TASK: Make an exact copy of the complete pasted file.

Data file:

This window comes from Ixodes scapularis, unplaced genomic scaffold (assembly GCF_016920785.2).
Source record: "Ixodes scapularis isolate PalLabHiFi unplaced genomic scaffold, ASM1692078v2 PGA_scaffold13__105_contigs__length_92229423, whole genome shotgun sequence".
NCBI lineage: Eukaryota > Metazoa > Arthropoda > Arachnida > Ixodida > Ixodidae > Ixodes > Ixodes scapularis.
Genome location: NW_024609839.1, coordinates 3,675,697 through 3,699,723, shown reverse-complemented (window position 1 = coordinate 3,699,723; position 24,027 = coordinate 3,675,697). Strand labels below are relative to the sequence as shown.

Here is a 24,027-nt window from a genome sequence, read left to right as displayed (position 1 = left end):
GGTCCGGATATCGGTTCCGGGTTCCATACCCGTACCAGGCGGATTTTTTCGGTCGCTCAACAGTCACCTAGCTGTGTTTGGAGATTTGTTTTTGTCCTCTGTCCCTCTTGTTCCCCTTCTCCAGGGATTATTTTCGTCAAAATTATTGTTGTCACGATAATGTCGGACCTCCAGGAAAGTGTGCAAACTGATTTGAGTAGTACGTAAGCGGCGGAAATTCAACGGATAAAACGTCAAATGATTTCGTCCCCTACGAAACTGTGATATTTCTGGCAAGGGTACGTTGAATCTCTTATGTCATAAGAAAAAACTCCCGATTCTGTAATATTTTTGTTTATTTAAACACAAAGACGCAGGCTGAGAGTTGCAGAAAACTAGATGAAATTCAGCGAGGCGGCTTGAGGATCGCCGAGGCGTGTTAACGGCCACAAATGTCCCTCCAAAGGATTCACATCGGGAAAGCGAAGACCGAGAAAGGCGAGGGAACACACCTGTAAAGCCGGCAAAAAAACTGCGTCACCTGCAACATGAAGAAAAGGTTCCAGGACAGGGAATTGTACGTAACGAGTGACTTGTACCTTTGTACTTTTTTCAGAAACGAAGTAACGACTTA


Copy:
This window comes from Ixodes scapularis, unplaced genomic scaffold (assembly GCF_016920785.2).
Source record: "Ixodes scapularis isolate PalLabHiFi unplaced genomic scaffold, ASM1692078v2 PGA_scaffold13__105_contigs__length_92229423, whole genome shotgun sequence".
NCBI lineage: Eukaryota > Metazoa > Arthropoda > Arachnida > Ixodida > Ixodidae > Ixodes > Ixodes scapularis.
Genome location: NW_024609839.1, coordinates 3,675,697 through 3,699,723, shown reverse-complemented (window position 1 = coordinate 3,699,723; position 24,027 = coordinate 3,675,697). Strand labels below are relative to the sequence as shown.

Here is a 24,027-nt window from a genome sequence, read left to right as displayed (position 1 = left end):
GGTCCGGATATCGGTTCCGGGTTCCATACCCGTACCAGGCGGATTTTTTCGGTCGCTCAACAGTCACCTAGCTGTGTTTGGAGATTTGTTTTTGTCCTCTGTCCCTCTTGTTCCCCTTCTCCAGGGATTATTTTCGTCAAAATTATTGTTGTCACGATAATGTCGGACCTCCAGGAAAGTGTGCAAACTGATTTGAGTAGTACGTAAGCGGCGGAAATTCAACGGATAAAACGTCAAATGATTTCGTCCCCTACGAAACTGTGATATTTCTGGCAAGGGTACGTTGAATCTCTTATGTCATAAGAAAAAACTCCCGATTCTGTAATATTTTTGTTTATTTAAACACAAAGACGCAGGCTGAGAGTTGCAGAAAACTAGATGAAATTCAGCGAGGCGGCTTGAGGATCGCCGAGGCGTGTTAACGGCCACAAATGTCCCTCCAAAGGATTCACATCGGGAAAGCGAAGACCGAGAAAGGCGAGGGAACACACCTGTAAAGCCGGCAAAAAAACTGCGTCACCTGCAACATGAAGAAAAGGTTCCAGGACAGGGAATTGTACGTAACGAGTGACTTGTACCTTTGTACTTTTTTCAGAAACGAAGTAACGACTTA